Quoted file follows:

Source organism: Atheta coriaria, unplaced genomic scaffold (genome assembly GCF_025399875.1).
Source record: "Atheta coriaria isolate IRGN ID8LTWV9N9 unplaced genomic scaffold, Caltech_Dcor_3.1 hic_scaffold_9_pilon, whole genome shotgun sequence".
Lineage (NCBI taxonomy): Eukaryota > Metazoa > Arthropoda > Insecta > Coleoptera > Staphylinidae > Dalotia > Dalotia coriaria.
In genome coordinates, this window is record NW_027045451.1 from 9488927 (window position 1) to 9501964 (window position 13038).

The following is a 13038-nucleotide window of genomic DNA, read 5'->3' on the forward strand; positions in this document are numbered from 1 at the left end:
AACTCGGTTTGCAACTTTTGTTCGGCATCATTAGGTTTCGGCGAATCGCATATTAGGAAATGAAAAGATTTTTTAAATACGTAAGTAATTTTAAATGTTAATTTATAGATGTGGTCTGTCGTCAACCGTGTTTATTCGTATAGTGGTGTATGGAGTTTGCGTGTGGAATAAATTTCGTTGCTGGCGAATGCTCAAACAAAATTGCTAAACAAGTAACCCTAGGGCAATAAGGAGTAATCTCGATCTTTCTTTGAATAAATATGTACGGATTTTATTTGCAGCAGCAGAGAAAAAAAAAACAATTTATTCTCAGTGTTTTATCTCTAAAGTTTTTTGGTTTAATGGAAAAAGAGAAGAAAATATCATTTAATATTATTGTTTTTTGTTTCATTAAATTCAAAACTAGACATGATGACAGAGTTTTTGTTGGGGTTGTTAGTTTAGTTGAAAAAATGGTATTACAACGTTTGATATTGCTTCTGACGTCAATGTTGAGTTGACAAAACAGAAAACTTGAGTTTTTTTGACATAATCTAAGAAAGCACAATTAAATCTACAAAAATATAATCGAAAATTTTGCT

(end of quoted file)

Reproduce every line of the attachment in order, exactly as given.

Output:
Source organism: Atheta coriaria, unplaced genomic scaffold (genome assembly GCF_025399875.1).
Source record: "Atheta coriaria isolate IRGN ID8LTWV9N9 unplaced genomic scaffold, Caltech_Dcor_3.1 hic_scaffold_9_pilon, whole genome shotgun sequence".
Lineage (NCBI taxonomy): Eukaryota > Metazoa > Arthropoda > Insecta > Coleoptera > Staphylinidae > Dalotia > Dalotia coriaria.
In genome coordinates, this window is record NW_027045451.1 from 9488927 (window position 1) to 9501964 (window position 13038).

The following is a 13038-nucleotide window of genomic DNA, read 5'->3' on the forward strand; positions in this document are numbered from 1 at the left end:
AACTCGGTTTGCAACTTTTGTTCGGCATCATTAGGTTTCGGCGAATCGCATATTAGGAAATGAAAAGATTTTTTAAATACGTAAGTAATTTTAAATGTTAATTTATAGATGTGGTCTGTCGTCAACCGTGTTTATTCGTATAGTGGTGTATGGAGTTTGCGTGTGGAATAAATTTCGTTGCTGGCGAATGCTCAAACAAAATTGCTAAACAAGTAACCCTAGGGCAATAAGGAGTAATCTCGATCTTTCTTTGAATAAATATGTACGGATTTTATTTGCAGCAGCAGAGAAAAAAAAAACAATTTATTCTCAGTGTTTTATCTCTAAAGTTTTTTGGTTTAATGGAAAAAGAGAAGAAAATATCATTTAATATTATTGTTTTTTGTTTCATTAAATTCAAAACTAGACATGATGACAGAGTTTTTGTTGGGGTTGTTAGTTTAGTTGAAAAAATGGTATTACAACGTTTGATATTGCTTCTGACGTCAATGTTGAGTTGACAAAACAGAAAACTTGAGTTTTTTTGACATAATCTAAGAAAGCACAATTAAATCTACAAAAATATAATCGAAAATTTTGCT